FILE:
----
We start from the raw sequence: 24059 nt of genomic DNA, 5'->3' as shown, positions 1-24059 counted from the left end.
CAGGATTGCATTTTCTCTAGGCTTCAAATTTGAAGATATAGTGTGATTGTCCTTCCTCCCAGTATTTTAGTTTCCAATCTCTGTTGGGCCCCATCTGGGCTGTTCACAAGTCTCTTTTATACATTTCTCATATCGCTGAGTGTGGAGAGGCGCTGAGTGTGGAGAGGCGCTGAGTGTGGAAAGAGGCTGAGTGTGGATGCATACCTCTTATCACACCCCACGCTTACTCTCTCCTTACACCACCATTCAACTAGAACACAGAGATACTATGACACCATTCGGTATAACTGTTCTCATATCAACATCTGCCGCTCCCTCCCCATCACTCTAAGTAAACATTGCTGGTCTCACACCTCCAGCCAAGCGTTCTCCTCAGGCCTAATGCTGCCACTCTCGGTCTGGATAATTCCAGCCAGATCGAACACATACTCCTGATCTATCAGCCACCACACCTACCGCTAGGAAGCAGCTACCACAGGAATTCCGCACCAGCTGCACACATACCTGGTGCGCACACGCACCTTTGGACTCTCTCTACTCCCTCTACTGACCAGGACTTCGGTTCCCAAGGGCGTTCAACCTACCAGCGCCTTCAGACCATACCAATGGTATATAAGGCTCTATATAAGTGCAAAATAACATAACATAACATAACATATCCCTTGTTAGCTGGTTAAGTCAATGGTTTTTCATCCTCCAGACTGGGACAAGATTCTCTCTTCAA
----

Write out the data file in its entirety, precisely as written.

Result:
We start from the raw sequence: 24059 nt of genomic DNA, 5'->3' as shown, positions 1-24059 counted from the left end.
CAGGATTGCATTTTCTCTAGGCTTCAAATTTGAAGATATAGTGTGATTGTCCTTCCTCCCAGTATTTTAGTTTCCAATCTCTGTTGGGCCCCATCTGGGCTGTTCACAAGTCTCTTTTATACATTTCTCATATCGCTGAGTGTGGAGAGGCGCTGAGTGTGGAGAGGCGCTGAGTGTGGAAAGAGGCTGAGTGTGGATGCATACCTCTTATCACACCCCACGCTTACTCTCTCCTTACACCACCATTCAACTAGAACACAGAGATACTATGACACCATTCGGTATAACTGTTCTCATATCAACATCTGCCGCTCCCTCCCCATCACTCTAAGTAAACATTGCTGGTCTCACACCTCCAGCCAAGCGTTCTCCTCAGGCCTAATGCTGCCACTCTCGGTCTGGATAATTCCAGCCAGATCGAACACATACTCCTGATCTATCAGCCACCACACCTACCGCTAGGAAGCAGCTACCACAGGAATTCCGCACCAGCTGCACACATACCTGGTGCGCACACGCACCTTTGGACTCTCTCTACTCCCTCTACTGACCAGGACTTCGGTTCCCAAGGGCGTTCAACCTACCAGCGCCTTCAGACCATACCAATGGTATATAAGGCTCTATATAAGTGCAAAATAACATAACATAACATAACATATCCCTTGTTAGCTGGTTAAGTCAATGGTTTTTCATCCTCCAGACTGGGACAAGATTCTCTCTTCAA